The people of the Toa province were called the Toasi by Itsate and Muskogee speakers. This word is seen in some early Spanish archives. Those Toasi who survived the waves of plagues and slave raids that decimated the lower Southeast, joined the Creek Confederacy. English speakers called them the Tawasee.
The Tawasee maintained their distinct ethnic heritage until the middle 1700s.They occupied one or more villages in the vicinity of Birmingham and Montgomery, AL. A Tawasee man lived among British colonists for awhile. Many of the words he spoke were written down. He spoke a hybrid language that was Taino Arawak, with some influence from Muskogee-Creek. After the American Revolution, the Toasi apparently became totally assimilated into Creek culture. Their ethnic identity was completely lost by the 1800s.
The eastern part of Dodge County was probably Muskogean and part of either the Tama or Okute Provinces. The De Soto Chronicles mentioned that the boundary between the Toasi and Tamatli Provinces was about a day’s march inland from the Ocmulgee River.
Throughout the 1700s and early 1800s, the Creek Indians were by far the largest tribe north of Mexico. However during the 1800s, they were repeatedly subdivided, assimilated, killed in battle or intentionally starved to death in concentration camps. Although they take a much lower profile than Cherokee descendants, there probably still many more people in the United States carrying at least some Muskogean DNA than any other tribe. However, the federally recognized Muscogee – Creek Nation of Oklahoma is only the fourth largest federally recognized tribe, behind the Navajo, Oklahoma Cherokees and Oklahoma Choctaws.
Archaeologists believe that humans have lived in Dodge County for at least 12,000 years, perhaps much longer. Clovis and Folsom points, associated with Late Ice age big game hunters have been found in the Ocmulgee River Valley. During the Ice Age, herds of giant mammals roamed the river bottom lands. The mastodons, saber tooth tigers, giant sloths and other massive mammals died out about 8,000 years ago. The ethnic identity of the Clovis Culture hunters is not known. They were long presumed to be American Indians, but recent research by anthropologists have revealed many similarities with the big game hunters of Western Europe. An ice cap on the North Atlantic Ocean may have permitted early humans to move back and forth between continents by paddling, while gaining sustenance from hunting sea mammals and fishing.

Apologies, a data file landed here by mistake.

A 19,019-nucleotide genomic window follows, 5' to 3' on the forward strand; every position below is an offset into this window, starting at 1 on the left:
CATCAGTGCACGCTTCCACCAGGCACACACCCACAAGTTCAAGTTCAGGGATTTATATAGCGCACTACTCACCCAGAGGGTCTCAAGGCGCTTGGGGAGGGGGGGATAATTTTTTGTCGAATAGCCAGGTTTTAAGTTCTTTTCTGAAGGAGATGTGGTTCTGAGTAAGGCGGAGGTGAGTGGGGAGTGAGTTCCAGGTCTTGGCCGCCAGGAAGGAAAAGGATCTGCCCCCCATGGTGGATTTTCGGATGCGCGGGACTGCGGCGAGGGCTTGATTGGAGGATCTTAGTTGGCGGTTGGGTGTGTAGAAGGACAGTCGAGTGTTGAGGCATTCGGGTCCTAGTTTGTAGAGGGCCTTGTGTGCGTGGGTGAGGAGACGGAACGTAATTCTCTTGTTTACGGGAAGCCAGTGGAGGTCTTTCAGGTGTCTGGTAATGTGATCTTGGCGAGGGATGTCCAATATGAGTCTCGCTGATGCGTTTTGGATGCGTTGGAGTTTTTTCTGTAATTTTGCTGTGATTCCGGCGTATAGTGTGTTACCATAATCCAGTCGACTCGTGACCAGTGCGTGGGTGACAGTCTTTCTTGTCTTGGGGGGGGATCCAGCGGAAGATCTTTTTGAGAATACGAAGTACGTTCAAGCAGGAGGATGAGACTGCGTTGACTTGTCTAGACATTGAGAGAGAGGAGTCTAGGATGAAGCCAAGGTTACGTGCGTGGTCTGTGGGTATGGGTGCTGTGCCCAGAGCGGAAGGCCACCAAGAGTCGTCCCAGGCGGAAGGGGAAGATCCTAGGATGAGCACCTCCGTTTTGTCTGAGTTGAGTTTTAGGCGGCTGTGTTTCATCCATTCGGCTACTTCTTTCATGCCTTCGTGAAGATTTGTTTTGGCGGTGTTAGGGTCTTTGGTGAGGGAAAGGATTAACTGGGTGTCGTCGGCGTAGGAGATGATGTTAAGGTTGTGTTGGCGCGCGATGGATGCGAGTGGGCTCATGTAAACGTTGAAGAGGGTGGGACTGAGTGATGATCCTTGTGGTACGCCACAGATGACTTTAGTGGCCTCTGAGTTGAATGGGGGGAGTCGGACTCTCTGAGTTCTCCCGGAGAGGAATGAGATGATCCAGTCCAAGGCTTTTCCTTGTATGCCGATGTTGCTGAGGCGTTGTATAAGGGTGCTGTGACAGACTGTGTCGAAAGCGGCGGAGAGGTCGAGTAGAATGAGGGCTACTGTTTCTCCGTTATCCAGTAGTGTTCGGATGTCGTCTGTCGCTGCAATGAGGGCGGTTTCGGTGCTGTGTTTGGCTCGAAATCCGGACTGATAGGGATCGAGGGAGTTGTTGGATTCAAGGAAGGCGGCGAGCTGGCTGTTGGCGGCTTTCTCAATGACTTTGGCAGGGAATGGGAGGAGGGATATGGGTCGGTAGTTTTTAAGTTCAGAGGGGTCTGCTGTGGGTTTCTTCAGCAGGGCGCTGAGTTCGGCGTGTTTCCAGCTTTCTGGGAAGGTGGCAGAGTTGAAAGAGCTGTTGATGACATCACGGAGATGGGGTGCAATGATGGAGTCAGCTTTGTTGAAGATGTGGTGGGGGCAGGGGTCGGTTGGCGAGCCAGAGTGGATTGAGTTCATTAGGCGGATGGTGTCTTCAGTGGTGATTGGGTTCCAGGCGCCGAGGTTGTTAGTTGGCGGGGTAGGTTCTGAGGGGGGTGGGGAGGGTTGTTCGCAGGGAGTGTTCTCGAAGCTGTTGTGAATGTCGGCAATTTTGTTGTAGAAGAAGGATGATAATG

After the climate warmed, animals and plants typical of today soon predominated in this region. Humans adapted to the changes and gradually became more sophisticated. They adopted seasonal migratory patterns that maximized access to food resources. Archaic hunters probably moved to locations along major rivers during the winter, where they could eat fish and fresh water mussels, if game was not plentiful. During the remainder of the year, smaller streams would have been desirable camp sites.
Dodge County was an ideal location for bands of hunters and gatherers. The county’s network of creeks and wetlands provided a diverse ecological environment for game animals and edible plants. Native Americans learned to set massive brush fires in the late autumn which cleared the landscape of shrubs and created natural pastures for deer. The landscape that European settlers encountered in the Coastal Plain was not natural. It had been altered for thousands of years by Native Americans to create optimum environments for the natural production of food sources. The inhabitants regularly burned the undergrowth to create meadows for grazing animals.
During the late Archaic Period, several trade routes developed in this region that interconnected the Atlantic Ocean, Gulf of Mexico, Appalachian Mountains and Great Lakes. During this time, Native Americans began traveling long distances to trade and socialize.
The earliest known pottery in the Western Hemisphere has been discovered by archaeologists in the middle Savannah River Valley and in middle Ocmulgee Basin. The makers of this pottery were probably hunters and gatherers, who spent significant portions of the year along the major rivers of eastern Georgia. It is known as Stallings Island pottery after Stallings Island near Augusta, GA. Archaeologists believe that the Stallings Island people first began experimenting with ceramics around 2,500 BC. This is slightly earlier that the first pottery produced in Mexico; in the Pacific Coast State of Guerrero. Most of Mexico would not have ceramics for at least another 800-1000 years.